Talk to your healthcare team or pharmacist about mouthwashes that are alcohol-free or ones that are good to use while experiencing a sore mouth. Salt, baking soda or club soda are cheaper than store-bought mouthwashes and work well.
Rinse toothbrushes well after each use and store them in a clean, dry place. Change toothbrushes regularly. Avoid using electric toothbrushes. Do not use lemon glycerine swabs because they can dry and irritate the mouth. Petroleum jelly, lip balm or cocoa butter can be applied to the lips to keep them moist and prevent cracking.
Remove dentures frequently to give gums a rest, or only wear them for meals. Don’t use toothpicks. These can cut the mouth. Check the mouth, gums and tongue daily for any signs of mouth sores. Notify the doctor of any changes.
Maintain good nutrition
A sore mouth and throat often affects eating. You can try the following to help maintain good nutrition during a sore mouth.
Drink plenty of fluids. Try drinking fruit nectars, such as pear, peach or apricot. Use a straw if your mouth is sore.
Try eating smaller, more frequent meals. Limit tart, salty or acidic fruits and juices such as orange, grapefruit and tomatoes. Limit spices and spicy foods that can irritate the mouth. Limit rough, coarse or dry foods with sharp edges, such as raw vegetables, potato chips, pretzels or nuts. Use a blender to soften or puree foods when chewing or swallowing becomes difficult.
Eat soft, moist, bland foods that are lukewarm or cool in temperature. Hot foods or fluids can irritate a sore mouth. The following foods are gentle on the mouth but provide the nourishment needed:
- cream soups
- mashed potatoes
- puddings, custards, Jell-O or gelatin
- pasta, quiche, casseroles and cheese dishes
- applesauce, canned fruit and bananas
- frozen fruit bars, popsicles, ice cream, sherbet or milkshakes
- commercial nutritional supplements such as Ensure or Pediasure
Ice chips or sugar-free popsicles provide needed fluids and help comfort inflamed areas. Sucking on these just before and during treatment may be helpful for people receiving certain types of chemotherapy, such as 5-fluorouracil (Adrucil, 5-FU).
Avoid alcohol and tobacco. Avoid carbonated drinks that may be irritating to a tender mouth.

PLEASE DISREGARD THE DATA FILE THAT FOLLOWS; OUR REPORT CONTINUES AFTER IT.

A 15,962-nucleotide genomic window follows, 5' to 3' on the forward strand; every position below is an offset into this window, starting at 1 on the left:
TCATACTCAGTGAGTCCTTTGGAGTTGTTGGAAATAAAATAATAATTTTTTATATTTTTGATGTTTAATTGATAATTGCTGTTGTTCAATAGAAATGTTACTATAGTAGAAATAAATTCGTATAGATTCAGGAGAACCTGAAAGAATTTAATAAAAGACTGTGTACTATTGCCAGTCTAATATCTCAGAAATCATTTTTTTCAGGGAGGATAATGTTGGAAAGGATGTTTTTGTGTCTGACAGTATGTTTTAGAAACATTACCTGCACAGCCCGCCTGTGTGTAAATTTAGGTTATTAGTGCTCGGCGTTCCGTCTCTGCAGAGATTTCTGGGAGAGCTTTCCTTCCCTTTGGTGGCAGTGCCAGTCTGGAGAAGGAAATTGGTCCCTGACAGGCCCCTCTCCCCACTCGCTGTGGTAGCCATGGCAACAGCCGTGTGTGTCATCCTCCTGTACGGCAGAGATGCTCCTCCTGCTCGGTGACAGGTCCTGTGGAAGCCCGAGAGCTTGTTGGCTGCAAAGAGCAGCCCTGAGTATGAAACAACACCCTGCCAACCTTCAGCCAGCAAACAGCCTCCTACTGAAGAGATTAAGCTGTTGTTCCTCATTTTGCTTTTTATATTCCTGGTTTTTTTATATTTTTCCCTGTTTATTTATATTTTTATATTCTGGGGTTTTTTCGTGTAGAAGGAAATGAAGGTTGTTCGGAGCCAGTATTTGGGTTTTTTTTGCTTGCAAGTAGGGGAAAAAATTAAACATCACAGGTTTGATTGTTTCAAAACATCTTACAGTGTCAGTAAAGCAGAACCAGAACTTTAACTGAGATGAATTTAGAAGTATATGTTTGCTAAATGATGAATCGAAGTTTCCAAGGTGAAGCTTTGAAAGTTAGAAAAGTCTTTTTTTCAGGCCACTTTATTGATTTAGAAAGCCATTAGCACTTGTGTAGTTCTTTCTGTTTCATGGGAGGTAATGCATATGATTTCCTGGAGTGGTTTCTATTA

Use pain medicine
Pain relief is important because a sore mouth can make it difficult to eat. Do not take any over-the-counter medicines, such as pain relievers, without checking with the doctor or healthcare team first. These medicines may contain acetylsalicylic acid (ASA, Aspirin, salicylate) or other drugs that can weaken the platelets and make bleeding problems worse.
Your healthcare team will recommend or prescribe suitable pain-relieving medicines such as acetaminophen (Tylenol) or opioids. Be aware of possible side effects of opioids such as drowsiness and constipation.
Your healthcare team can recommend other medicines that can be used on a short-term basis to prevent infection and ease mouth pain.
Gels and ointments
Different pain medicines come as gels or ointments and can be applied to sores in the mouth. Lidocaine (Xylocaine) and benzocaine (Zilactin) are pain relievers that may help with a sore mouth. Nystatin (Mycostatin) may be given to prevent fungal infections.
Special mouthwashes and rinses
Your healthcare team may recommend a medicine to ease mouth and throat pain, including the following.
- Peridex is a special bacteria-fighting mouthwash that may be used to prevent infection.
- Lidocaine rinses ease mouth or throat pain.
You should wait at least 30 minutes before eating or drinking after gargling with these medicines because they can numb the gag reflex and cause choking.
Ask your healthcare team about pain medicines that come as lozenges. These can numb the tongue and throat to make swallowing easier.
Sometimes teeth become more sensitive weeks or months after treatment has ended. Toothpaste or treatments for sensitive teeth may help.
The mouth or gums can bleed when they become irritated from eating, brushing or flossing. You can also bleed more easily if your platelet counts are low, which is called thrombocytopenia. Your healthcare team will let you know how to treat bleeding and safely keep the mouth clean when platelet counts are low. They may prescribe medicine to decrease bleeding and help clots form. Be sure to rinse the mouth carefully so clots are not disturbed.
Infections can occur because of damage to the lining of the mouth. They can also happen if your immune system is weakened due to low white blood cell (WBC) counts, which is called neutropenia or leukopenia. Infections can become serious problems. Dry mouth, or xerostomia, may also increase the risk of mouth infections.
There are a number of ways to help prevent or treat these infections, depending on if they are caused by bacteria, fungi or a virus.
Treatment for bacterial infections may include:
- antibacterial rinses (used in the mouth or for cleaning dentures and dental appliances)
- medicated mouth rinses
- antibiotic therapy
Candida albicans, or thrush, is a common fungal infection that often causes white patches in the mouth. Treatment for fungal infections may include medicines to prevent and treat fungal infections, which are called antifungal drugs. Antifungal drugs may need to be taken by mouth (orally) or given intravenously (into a vein). The healthcare team may also recommend special antifungal mouthwashes or lozenges.
Herpes virus can cause infections such as cold sores. Medicines can be used to prevent or treat viral infections. These may be taken by mouth, applied to sores as a cream or given intravenously.